President Obama’s legacy is littered with sweeping Executive Orders, unprecedented levels of federal government expansion and the diminishment of state primacy. However, as the President prepares to vacate the White House, many of his hallmark policies face a dubious future. One such policy is the Clean Power Plan (CPP) written and administered by the Environmental Protection Agency.
The CPP rolled out in August of 2015 and it hit the states like a lightning rod. The plan requires states to meet specific carbon-cutting targets by 2030, based upon the levels of greenhouse gases they released from producing electricity in 2012. For Arizona, the EPA calls their goal “moderate,” however the target is to reduce 10 million short tons of emissions a staggering 25 percent.
Most of this reduction will come from coal. The draconian targets will require many states to plug smokestacks and decommission coal burning plants.
The U.S Energy Information Administration (EIA) has conducted its own modeling on the CPP. Their analysis predicts the CPP alone would force nearly 60 coal plants to close nationwide. Coal plants which since the 1990s have sunk $130 billion into upgrading their facilities. Following significant EPA rules in 2005, 67 percent of the coal fleet in the U.S had retrofitted some system for scrubbing, with momentous and positive results.
Thousands of jobs will disappear as a result of coal plant closures. But perhaps more saliently, energy production will be displaced and costs will increase to consumers. Arizona enjoys relatively low energy costs, a fact that makes the state attractive to big employers and affordable to residents. A new report by the Pacific Research Institute illustrates the CPP burden on consumers by state.
With almost a third of Arizona’s resident electricity being produced by coal, Maricopa County residents could see their electricity costs increase by 10.3 percent. Poor families will be hit disproportionally hard with costs that could equal 11.32 percent of their income. The Electricity Price Index has continued to rise with the coal losing more market share. With 48-50 million Americans in poverty, energy poverty will force many families to choose between climatizing their homes through brutal winters and summers or putting food on the table. This is why immediately following the roll out of the CPP, 28 states filed a suit against the EPA.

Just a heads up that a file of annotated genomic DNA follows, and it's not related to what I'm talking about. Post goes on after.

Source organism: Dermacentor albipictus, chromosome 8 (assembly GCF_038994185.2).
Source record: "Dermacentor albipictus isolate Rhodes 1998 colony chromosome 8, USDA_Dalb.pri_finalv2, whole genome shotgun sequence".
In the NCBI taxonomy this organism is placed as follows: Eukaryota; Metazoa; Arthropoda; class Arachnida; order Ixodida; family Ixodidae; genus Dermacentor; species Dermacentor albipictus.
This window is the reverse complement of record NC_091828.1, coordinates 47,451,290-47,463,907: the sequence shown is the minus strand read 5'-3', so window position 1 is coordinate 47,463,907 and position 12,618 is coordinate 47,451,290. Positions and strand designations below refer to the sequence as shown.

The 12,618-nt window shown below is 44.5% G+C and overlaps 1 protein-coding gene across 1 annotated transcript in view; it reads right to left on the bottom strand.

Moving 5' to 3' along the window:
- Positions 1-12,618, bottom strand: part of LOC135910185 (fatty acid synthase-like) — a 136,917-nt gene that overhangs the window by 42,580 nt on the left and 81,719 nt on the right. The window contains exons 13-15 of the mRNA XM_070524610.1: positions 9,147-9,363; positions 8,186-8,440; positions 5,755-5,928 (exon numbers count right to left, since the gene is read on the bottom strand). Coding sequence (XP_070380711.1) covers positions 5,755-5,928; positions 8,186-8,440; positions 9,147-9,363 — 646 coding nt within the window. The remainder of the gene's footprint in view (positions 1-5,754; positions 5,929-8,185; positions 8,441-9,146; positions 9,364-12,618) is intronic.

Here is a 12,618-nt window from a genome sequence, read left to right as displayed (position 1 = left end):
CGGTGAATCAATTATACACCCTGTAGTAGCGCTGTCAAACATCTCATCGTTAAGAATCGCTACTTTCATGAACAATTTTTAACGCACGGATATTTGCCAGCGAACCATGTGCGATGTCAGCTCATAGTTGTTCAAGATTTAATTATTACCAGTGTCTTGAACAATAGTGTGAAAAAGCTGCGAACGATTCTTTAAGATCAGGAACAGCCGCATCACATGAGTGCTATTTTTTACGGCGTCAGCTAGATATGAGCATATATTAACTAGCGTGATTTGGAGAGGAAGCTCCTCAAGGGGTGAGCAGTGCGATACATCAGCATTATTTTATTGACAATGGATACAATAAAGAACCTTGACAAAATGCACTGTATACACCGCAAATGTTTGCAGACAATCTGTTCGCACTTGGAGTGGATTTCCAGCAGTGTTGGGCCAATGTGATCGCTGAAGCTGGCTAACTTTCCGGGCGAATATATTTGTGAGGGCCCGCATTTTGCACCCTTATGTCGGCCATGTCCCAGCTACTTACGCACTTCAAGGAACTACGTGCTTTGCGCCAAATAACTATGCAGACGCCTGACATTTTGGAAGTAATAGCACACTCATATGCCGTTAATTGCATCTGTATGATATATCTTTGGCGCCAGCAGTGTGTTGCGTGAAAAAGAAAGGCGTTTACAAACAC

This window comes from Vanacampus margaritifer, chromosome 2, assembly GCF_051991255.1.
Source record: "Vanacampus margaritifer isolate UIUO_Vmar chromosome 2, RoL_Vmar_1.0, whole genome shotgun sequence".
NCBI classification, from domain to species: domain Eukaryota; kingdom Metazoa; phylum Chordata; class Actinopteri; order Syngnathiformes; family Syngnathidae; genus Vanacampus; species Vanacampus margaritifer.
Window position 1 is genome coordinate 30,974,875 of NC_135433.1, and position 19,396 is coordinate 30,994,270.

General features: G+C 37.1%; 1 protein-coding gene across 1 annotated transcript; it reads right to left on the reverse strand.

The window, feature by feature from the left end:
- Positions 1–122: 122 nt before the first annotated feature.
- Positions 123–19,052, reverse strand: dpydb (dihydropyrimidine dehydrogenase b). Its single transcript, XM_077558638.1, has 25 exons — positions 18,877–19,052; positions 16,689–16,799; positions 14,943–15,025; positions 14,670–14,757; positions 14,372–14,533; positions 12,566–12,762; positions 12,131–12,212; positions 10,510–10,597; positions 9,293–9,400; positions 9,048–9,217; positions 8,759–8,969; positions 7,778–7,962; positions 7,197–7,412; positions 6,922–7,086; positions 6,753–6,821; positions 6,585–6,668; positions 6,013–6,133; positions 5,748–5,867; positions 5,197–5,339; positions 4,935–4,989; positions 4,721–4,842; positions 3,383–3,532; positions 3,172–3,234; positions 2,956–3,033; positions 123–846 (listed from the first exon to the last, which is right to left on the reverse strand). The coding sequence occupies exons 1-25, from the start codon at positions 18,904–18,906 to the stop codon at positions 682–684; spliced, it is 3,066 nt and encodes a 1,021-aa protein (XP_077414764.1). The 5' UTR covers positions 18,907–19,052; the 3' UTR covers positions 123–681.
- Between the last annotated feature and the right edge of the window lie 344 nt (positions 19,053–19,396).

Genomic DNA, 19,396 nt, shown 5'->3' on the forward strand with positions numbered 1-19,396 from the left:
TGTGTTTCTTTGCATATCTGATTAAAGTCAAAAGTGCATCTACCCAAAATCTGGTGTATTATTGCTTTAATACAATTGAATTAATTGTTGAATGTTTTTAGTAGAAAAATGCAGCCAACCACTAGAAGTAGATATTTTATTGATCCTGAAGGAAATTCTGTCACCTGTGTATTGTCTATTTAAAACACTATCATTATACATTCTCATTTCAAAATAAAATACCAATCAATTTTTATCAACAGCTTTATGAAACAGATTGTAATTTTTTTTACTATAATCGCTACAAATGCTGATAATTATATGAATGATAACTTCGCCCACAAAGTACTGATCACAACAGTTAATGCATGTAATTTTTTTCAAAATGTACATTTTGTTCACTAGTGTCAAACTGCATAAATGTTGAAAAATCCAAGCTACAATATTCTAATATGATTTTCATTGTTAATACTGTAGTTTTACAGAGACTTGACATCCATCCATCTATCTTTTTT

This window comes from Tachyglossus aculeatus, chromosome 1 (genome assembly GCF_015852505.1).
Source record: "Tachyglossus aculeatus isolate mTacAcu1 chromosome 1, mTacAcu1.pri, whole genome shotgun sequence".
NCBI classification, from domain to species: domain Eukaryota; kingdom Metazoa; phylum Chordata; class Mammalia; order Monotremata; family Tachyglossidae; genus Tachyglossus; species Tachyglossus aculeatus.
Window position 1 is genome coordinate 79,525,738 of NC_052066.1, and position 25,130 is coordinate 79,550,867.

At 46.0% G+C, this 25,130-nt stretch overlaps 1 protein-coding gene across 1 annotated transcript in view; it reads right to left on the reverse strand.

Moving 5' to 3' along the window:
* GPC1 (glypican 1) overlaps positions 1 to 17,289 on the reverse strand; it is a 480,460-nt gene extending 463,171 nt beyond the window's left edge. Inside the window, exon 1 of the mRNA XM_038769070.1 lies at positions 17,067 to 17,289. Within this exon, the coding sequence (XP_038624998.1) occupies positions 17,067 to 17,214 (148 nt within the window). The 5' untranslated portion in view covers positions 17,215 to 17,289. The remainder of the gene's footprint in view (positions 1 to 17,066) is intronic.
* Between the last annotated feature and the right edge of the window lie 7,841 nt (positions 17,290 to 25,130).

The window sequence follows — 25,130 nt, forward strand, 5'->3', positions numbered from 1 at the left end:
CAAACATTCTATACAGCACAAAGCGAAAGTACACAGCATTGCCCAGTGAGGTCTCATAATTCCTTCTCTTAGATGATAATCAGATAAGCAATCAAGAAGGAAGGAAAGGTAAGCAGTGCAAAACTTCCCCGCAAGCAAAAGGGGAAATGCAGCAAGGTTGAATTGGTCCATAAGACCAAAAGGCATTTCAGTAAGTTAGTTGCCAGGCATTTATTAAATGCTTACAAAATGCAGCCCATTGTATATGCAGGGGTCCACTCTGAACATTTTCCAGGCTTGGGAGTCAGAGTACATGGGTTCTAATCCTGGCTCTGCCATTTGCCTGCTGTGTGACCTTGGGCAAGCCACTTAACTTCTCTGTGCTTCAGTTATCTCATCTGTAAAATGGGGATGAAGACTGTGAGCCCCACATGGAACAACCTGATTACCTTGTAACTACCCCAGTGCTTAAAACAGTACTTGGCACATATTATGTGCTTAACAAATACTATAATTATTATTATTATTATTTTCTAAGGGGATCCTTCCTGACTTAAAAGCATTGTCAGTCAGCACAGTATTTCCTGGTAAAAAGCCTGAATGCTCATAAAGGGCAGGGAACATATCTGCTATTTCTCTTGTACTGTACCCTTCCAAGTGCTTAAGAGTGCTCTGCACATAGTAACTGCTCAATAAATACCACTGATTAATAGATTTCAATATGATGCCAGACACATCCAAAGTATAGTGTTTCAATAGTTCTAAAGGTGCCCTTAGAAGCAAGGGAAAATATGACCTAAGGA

As the litigation and political fallout continues from these regulations, the question now is what will the Trump administration do with the Clean Power Plan? Given that the new proposed head of the EPA, Scott Pruitt, was one of the first attorney generals to sue the EPA, the hope is that the plan will be quickly dismantled. Couple that with Trump’s appointment to the Supreme Court, it is possible that we might see the EPA’s power grab struck down. Elections do have consequences, which means the future for energy freedom and state’s rights looks just a little bit brighter.